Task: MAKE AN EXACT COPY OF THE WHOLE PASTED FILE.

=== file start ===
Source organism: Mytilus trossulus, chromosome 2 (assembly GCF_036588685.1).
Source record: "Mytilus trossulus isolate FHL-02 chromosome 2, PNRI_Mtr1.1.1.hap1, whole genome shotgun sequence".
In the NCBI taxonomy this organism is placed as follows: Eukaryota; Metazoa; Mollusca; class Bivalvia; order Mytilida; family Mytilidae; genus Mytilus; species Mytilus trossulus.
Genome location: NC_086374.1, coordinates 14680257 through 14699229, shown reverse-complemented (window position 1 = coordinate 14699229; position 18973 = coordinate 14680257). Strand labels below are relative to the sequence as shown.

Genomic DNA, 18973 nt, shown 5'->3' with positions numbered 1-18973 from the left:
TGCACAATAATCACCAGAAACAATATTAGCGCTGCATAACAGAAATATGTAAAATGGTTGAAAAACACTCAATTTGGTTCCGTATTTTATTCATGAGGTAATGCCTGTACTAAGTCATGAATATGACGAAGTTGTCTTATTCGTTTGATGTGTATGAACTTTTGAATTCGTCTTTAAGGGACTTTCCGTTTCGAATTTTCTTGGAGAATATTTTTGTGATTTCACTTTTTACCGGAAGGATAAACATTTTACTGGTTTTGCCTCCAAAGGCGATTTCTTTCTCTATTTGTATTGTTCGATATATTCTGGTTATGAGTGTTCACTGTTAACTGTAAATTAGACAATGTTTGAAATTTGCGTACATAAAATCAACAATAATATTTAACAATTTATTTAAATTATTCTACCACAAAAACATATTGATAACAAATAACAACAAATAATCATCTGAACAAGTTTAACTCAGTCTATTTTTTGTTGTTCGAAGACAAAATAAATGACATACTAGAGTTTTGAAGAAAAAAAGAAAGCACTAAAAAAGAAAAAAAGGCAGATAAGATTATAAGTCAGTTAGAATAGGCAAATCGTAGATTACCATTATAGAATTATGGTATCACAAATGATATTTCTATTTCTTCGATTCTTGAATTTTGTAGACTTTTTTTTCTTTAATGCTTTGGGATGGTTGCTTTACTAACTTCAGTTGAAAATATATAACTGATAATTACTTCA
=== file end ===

Source organism: Mytilus trossulus, chromosome 2 (assembly GCF_036588685.1).
Source record: "Mytilus trossulus isolate FHL-02 chromosome 2, PNRI_Mtr1.1.1.hap1, whole genome shotgun sequence".
In the NCBI taxonomy this organism is placed as follows: Eukaryota; Metazoa; Mollusca; class Bivalvia; order Mytilida; family Mytilidae; genus Mytilus; species Mytilus trossulus.
Genome location: NC_086374.1, coordinates 14680257 through 14699229, shown reverse-complemented (window position 1 = coordinate 14699229; position 18973 = coordinate 14680257). Strand labels below are relative to the sequence as shown.

Genomic DNA, 18973 nt, shown 5'->3' with positions numbered 1-18973 from the left:
TGCACAATAATCACCAGAAACAATATTAGCGCTGCATAACAGAAATATGTAAAATGGTTGAAAAACACTCAATTTGGTTCCGTATTTTATTCATGAGGTAATGCCTGTACTAAGTCATGAATATGACGAAGTTGTCTTATTCGTTTGATGTGTATGAACTTTTGAATTCGTCTTTAAGGGACTTTCCGTTTCGAATTTTCTTGGAGAATATTTTTGTGATTTCACTTTTTACCGGAAGGATAAACATTTTACTGGTTTTGCCTCCAAAGGCGATTTCTTTCTCTATTTGTATTGTTCGATATATTCTGGTTATGAGTGTTCACTGTTAACTGTAAATTAGACAATGTTTGAAATTTGCGTACATAAAATCAACAATAATATTTAACAATTTATTTAAATTATTCTACCACAAAAACATATTGATAACAAATAACAACAAATAATCATCTGAACAAGTTTAACTCAGTCTATTTTTTGTTGTTCGAAGACAAAATAAATGACATACTAGAGTTTTGAAGAAAAAAAGAAAGCACTAAAAAAGAAAAAAAGGCAGATAAGATTATAAGTCAGTTAGAATAGGCAAATCGTAGATTACCATTATAGAATTATGGTATCACAAATGATATTTCTATTTCTTCGATTCTTGAATTTTGTAGACTTTTTTTTCTTTAATGCTTTGGGATGGTTGCTTTACTAACTTCAGTTGAAAATATATAACTGATAATTACTTCA